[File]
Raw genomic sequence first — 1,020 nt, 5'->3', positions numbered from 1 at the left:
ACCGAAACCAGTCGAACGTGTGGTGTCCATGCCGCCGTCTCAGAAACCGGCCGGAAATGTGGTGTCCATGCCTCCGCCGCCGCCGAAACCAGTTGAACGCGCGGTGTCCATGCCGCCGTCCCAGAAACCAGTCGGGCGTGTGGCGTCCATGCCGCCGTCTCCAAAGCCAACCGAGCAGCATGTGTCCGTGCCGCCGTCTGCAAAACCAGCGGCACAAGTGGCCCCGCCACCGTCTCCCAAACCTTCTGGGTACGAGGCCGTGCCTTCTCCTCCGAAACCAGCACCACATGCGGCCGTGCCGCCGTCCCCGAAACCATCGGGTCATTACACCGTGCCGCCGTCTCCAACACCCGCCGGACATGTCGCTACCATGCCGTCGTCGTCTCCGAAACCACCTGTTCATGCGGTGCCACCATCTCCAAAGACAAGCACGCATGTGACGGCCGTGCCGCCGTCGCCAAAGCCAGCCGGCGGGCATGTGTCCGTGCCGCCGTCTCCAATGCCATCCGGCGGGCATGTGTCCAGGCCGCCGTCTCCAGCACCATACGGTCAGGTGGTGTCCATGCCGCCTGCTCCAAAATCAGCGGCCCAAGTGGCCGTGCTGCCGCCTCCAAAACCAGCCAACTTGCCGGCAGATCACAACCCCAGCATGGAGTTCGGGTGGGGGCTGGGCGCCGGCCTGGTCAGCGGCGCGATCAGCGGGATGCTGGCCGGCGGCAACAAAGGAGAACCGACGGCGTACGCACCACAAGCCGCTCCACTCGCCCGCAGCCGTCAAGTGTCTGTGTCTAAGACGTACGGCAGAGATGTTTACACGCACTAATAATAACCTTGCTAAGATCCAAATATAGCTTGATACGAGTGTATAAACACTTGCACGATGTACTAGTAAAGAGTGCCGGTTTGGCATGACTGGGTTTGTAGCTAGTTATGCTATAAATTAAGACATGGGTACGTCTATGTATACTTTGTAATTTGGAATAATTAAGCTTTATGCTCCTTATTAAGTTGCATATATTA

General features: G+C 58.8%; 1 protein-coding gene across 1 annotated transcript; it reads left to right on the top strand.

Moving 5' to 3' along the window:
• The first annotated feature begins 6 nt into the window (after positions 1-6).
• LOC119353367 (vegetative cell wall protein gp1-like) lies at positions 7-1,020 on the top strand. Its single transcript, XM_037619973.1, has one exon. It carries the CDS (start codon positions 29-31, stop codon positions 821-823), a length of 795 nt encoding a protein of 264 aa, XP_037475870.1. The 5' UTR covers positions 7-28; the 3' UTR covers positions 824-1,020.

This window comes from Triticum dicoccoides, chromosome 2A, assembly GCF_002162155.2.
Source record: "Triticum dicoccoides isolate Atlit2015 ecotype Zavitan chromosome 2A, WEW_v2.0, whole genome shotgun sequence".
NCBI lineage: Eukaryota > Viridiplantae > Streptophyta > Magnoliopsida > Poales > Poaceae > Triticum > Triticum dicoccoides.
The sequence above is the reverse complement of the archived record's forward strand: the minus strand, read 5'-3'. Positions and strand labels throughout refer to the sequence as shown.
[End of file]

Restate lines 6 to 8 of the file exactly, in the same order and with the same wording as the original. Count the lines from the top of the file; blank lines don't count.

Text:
• LOC119353367 (vegetative cell wall protein gp1-like) lies at positions 7-1,020 on the top strand. Its single transcript, XM_037619973.1, has one exon. It carries the CDS (start codon positions 29-31, stop codon positions 821-823), a length of 795 nt encoding a protein of 264 aa, XP_037475870.1. The 5' UTR covers positions 7-28; the 3' UTR covers positions 824-1,020.

This window comes from Triticum dicoccoides, chromosome 2A, assembly GCF_002162155.2.
Source record: "Triticum dicoccoides isolate Atlit2015 ecotype Zavitan chromosome 2A, WEW_v2.0, whole genome shotgun sequence".